The market has been closely tracking the performance of financial institutions after a tough start to the year, marked by a slowdown in economic activity due to challenging market conditions. Leading U.S banks have reported earnings, and a common concern raised by CEOs in their post-earnings discussions is the persistent uncertainties and their long-term impact on business.
The economic impact of the ongoing geopolitical issues and elevated inflation could be a drag on business in the foreseeable future, though banks expect to benefit from the Federal Reserve’s planned rate hikes. Besides the recessionary pressure, banks would also have to deal with reduced M&A activity, IPO slowdown, and volatility in the equity market. These factors are prompting managements to prepare for bigger risks in the future, which is reflected in their loan loss provisions.
For the near term, however, economic sentiment looks optimistic from the perspective of financial institutions, thanks to rising consumer confidence amid continuing labor market recovery and improvement in the pandemic situation. While Citigroup Inc. (NYSE: C) and Bank of America Corporation (NYSE: BAC) reported stronger-than-expected top and bottom-line results, the performance of JPMorgan Chase & Co. (NYSE: JPM) and Wells Fargo & Company (NYSE: WFC) was mixed in relation to consensus estimates.
With its main business segments registering negative growth, Citigroup posted a 2% decrease in first-quarter revenue to about $19 billion. The banking giant’s net profit plunged 44% to $2.02 per share, mainly hurt by a sharp increase in operating expenses. However, it was much better than the outcome experts had predicted. Citi shares closed Monday’s regular session up 3%, after losing about 26% since last year.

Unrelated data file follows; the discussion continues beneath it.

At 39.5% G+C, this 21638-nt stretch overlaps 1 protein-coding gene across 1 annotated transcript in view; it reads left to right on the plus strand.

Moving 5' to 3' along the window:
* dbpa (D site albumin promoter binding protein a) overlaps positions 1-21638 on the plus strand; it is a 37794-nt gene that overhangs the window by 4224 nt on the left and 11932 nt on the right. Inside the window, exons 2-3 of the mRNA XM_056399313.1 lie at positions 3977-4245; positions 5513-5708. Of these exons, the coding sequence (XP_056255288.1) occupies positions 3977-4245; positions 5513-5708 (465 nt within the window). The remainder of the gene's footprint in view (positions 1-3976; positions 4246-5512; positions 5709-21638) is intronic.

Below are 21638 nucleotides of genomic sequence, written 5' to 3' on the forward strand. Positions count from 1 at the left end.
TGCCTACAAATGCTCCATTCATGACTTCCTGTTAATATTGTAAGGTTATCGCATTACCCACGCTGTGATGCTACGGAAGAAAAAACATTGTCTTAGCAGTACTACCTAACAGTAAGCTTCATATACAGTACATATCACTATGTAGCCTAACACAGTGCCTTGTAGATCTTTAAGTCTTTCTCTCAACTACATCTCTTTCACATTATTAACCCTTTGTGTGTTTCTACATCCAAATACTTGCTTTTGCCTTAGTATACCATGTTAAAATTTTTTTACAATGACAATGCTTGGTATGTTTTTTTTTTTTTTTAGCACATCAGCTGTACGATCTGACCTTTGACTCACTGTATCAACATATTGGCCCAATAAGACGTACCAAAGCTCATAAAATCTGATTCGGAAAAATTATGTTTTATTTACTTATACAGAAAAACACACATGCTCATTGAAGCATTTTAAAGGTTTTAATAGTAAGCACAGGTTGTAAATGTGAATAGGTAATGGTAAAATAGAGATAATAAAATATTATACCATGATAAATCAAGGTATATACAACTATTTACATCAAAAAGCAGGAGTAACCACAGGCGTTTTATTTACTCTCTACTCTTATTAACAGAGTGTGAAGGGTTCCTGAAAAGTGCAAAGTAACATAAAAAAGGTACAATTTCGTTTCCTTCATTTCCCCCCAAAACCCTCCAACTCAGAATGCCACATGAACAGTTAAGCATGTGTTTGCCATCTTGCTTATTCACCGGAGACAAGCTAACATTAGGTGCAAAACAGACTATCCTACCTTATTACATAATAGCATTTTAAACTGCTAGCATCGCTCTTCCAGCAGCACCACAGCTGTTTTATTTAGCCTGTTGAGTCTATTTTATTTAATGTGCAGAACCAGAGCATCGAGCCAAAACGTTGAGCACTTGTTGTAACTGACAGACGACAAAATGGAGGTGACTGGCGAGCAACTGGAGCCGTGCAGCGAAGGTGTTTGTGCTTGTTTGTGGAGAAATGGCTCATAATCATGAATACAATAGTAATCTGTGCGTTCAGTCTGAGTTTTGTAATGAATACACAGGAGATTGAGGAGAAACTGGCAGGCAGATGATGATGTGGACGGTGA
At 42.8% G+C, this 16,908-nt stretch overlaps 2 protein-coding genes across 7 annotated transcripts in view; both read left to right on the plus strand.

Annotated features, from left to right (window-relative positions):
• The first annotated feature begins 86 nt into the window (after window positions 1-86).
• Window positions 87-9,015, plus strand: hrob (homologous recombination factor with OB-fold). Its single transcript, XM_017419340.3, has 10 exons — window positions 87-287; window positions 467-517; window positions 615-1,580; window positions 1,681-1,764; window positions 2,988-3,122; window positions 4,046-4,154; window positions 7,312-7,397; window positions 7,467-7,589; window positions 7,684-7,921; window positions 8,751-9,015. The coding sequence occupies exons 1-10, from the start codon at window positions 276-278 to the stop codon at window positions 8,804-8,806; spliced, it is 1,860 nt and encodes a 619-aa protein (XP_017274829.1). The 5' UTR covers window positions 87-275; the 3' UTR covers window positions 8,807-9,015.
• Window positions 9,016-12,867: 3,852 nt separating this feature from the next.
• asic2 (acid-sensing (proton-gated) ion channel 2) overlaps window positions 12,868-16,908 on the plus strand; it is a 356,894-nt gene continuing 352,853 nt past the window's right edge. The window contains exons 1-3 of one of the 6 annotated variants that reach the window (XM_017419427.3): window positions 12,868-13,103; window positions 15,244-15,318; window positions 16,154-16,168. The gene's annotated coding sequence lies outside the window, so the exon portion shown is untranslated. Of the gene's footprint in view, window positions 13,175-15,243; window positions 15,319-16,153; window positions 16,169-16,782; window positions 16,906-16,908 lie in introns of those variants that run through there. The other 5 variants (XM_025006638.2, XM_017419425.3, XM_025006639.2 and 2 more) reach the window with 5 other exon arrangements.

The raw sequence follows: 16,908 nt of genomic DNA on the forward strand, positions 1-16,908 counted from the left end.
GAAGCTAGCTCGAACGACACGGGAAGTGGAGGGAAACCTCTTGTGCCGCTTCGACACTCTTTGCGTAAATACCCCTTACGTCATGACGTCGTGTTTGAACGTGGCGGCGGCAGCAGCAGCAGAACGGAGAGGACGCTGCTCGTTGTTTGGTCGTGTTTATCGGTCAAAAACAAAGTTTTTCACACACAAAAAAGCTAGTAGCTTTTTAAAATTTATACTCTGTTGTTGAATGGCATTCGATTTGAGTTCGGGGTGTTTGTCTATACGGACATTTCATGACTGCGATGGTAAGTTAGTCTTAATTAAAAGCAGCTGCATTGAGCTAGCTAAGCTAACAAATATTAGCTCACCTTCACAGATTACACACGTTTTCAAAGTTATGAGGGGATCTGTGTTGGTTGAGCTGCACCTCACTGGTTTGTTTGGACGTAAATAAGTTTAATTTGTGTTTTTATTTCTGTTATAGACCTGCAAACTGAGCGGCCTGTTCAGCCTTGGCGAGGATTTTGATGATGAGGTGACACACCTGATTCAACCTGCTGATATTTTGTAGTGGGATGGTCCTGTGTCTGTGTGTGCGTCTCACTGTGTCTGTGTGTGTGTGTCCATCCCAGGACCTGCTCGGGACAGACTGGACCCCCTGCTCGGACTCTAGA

Bank of America, the latest among the US banks to announce earnings this season, reported revenue growth for the main operating segments. That was partially offset by weakness in the Global Markets division, restricting the top-line growth to just 2% in the first quarter. Meanwhile, earnings declined 7% from last year to $0.80 per share. Both numbers topped expectations. Post-earnings, the stock made strong gains early Monday and traded close to the levels seen 12 months ago.
JPMorgan has been affected by the sanctions imposed on Russia and the resultant market dislocation. The banking giant’s revenues dropped 5% year-over-year to $31 billion in the most recent quarter but the number beat the consensus estimates. Consequently, earnings declined 42% to $2.63 per share, representing a bigger impact than analysts had projected. During the quarter, JPMorgan took a $902 billion charge for building reserves for anticipated loan losses, in view of the downside risk to the economy. Though JPM maintained an uptrend throughout 2021, it was hit by the recent market selloff and entered a rough patch this year. The stock closed the last session higher.
For Wells Fargo, a 12% growth in its relatively smaller commercial banking division was not enough to offset a seemingly modest decline in the core consumer business. At $17.5 billion, first-quarter revenues were down 5%, which translated into a 14% fall in earnings to $0.88 per share. WFC had slipped to a six-month low in March but made a steady recovery since then.
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